Oil majors are getting the economics of exploration right after taking the crude price downturn by the horns, a new report said.
Wood Mackenzie said companies moved quickly to improve weak exploration returns in 2015, making steep cuts to spending and being more selective about the prospects they chase.
An analyst from Wood Mackenzie also said three out of every four discoveries in the period covered by the study were gas deposits, not oil.
The future will “become steadily more gassy”, said Andrew Latham, vice president of exploration research.
The report, Exploration Benchmarking – Majors 2006-2015, said majors spent $169billion on hunting for new assets, adding 72billion barrels of oil equivalent to their reserves in the process, though returns were not optimal.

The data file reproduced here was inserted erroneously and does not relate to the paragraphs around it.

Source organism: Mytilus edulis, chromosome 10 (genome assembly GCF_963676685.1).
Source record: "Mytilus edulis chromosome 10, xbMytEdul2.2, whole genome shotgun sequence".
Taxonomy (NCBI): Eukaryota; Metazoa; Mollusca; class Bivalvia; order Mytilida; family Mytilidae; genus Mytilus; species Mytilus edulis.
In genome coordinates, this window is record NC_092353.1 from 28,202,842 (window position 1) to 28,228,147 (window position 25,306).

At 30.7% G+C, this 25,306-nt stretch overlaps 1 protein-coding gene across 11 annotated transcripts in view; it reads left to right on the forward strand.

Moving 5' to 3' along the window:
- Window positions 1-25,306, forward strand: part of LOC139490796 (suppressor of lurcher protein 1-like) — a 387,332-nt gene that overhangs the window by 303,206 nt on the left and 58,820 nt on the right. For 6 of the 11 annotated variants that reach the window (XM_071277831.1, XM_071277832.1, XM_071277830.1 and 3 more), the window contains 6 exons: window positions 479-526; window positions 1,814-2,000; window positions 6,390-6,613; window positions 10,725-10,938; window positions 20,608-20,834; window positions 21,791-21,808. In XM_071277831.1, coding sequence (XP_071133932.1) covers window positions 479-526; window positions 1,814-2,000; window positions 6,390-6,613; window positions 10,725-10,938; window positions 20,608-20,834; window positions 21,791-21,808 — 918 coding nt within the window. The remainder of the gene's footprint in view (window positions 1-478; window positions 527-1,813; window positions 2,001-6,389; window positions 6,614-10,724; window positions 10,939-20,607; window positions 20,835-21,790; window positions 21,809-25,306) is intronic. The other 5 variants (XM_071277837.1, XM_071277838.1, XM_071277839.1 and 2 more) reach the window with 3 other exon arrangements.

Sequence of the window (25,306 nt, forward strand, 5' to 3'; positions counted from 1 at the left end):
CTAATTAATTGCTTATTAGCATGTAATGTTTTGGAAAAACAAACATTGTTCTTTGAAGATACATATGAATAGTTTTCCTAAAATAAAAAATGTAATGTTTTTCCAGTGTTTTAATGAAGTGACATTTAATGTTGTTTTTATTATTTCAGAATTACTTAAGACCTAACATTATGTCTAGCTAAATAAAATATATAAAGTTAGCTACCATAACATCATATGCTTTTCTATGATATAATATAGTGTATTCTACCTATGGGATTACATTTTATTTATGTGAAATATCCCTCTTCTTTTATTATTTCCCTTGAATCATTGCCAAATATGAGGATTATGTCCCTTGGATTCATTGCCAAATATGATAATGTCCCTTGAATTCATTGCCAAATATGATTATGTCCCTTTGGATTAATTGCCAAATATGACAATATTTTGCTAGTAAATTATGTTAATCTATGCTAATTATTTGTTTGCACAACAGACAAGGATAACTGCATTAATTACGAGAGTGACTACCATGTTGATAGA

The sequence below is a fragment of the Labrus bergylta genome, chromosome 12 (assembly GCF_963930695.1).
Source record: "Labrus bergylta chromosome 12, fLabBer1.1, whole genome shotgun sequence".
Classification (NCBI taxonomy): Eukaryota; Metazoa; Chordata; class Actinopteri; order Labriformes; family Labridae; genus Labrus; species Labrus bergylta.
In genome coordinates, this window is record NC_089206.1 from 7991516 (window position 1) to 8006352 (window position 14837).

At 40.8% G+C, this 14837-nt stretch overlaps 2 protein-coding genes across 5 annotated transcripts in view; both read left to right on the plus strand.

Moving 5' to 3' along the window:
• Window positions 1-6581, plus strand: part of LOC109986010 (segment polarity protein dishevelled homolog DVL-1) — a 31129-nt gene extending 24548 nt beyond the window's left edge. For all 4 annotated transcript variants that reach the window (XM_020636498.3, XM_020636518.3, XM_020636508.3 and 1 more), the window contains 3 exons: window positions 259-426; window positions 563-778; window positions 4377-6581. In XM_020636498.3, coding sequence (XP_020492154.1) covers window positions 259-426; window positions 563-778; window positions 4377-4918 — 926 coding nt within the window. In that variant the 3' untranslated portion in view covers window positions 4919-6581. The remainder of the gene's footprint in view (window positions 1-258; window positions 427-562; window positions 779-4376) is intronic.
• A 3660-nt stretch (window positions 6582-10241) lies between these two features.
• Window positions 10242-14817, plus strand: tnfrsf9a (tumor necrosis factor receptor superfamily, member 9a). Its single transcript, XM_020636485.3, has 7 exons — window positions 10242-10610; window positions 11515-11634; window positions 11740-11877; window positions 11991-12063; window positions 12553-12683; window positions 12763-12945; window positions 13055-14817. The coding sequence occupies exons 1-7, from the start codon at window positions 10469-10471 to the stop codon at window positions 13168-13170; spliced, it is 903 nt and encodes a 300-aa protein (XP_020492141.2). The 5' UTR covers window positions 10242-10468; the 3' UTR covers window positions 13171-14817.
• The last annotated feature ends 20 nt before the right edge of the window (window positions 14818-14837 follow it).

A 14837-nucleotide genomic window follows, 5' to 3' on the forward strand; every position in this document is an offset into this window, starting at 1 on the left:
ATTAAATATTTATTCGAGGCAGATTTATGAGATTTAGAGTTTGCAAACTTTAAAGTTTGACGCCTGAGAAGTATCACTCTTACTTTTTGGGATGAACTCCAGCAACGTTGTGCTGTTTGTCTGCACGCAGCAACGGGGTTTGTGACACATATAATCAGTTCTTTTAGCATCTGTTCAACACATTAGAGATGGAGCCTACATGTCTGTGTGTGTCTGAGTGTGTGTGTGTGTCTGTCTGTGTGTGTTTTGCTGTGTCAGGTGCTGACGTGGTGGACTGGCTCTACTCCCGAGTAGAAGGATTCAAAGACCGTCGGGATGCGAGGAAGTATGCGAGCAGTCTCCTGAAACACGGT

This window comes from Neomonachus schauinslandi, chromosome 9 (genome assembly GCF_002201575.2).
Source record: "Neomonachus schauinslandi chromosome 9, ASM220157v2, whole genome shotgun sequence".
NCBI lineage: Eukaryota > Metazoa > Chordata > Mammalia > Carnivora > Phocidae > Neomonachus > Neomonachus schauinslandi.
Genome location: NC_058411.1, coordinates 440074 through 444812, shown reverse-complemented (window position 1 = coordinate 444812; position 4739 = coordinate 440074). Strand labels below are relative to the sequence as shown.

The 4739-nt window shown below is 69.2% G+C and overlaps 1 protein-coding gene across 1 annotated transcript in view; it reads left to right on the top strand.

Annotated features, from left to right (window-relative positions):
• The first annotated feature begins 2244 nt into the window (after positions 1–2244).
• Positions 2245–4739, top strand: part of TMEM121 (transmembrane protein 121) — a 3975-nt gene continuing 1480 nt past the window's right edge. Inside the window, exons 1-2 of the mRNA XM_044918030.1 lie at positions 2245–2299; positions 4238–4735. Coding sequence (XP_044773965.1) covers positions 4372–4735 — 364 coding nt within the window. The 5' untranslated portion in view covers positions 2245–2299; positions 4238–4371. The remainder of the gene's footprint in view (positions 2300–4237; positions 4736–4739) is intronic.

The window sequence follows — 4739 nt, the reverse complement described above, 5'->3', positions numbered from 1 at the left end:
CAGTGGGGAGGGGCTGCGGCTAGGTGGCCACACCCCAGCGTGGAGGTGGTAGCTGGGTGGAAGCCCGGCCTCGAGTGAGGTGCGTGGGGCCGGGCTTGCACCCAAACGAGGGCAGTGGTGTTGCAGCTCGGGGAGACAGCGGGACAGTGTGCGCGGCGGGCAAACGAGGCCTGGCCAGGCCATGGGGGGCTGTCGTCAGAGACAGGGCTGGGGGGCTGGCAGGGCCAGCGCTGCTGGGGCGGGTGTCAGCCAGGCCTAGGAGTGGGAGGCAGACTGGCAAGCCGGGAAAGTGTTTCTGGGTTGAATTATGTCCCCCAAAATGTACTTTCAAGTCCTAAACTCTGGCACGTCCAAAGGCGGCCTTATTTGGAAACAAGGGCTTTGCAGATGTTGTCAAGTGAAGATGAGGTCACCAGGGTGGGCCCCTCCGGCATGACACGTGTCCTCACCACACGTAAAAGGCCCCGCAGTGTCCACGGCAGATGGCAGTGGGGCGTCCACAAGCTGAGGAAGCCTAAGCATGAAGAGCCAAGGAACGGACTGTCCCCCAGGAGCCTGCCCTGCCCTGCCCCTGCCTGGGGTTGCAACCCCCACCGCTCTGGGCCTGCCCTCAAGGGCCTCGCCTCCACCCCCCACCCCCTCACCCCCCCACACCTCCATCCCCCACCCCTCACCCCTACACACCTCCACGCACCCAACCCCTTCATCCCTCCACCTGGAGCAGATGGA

Mr Latham said the amount spent on exploration in 2015 was 50% lower than in the previous year, with outlay per well drilled falling to 2008 levels.
Furthermore, unconventional energy is becoming more important to majors, soaking up 15% of exploration budgets.
“The majors have changed the way they approach exploration, leading to improved returns, even at lower prices,” Mr Latham said.
“The new economics of exploration mean that rather than pursuing high-cost, high-risk exploration strategies − elephant hunting in the Arctic, for example − the majors have become more conscious of costs.
“Smaller budgets have required them to choose only their best prospects for drilling, including more wells close to existing fields. The industry now has in prospect a different – and potentially more profitable – future.”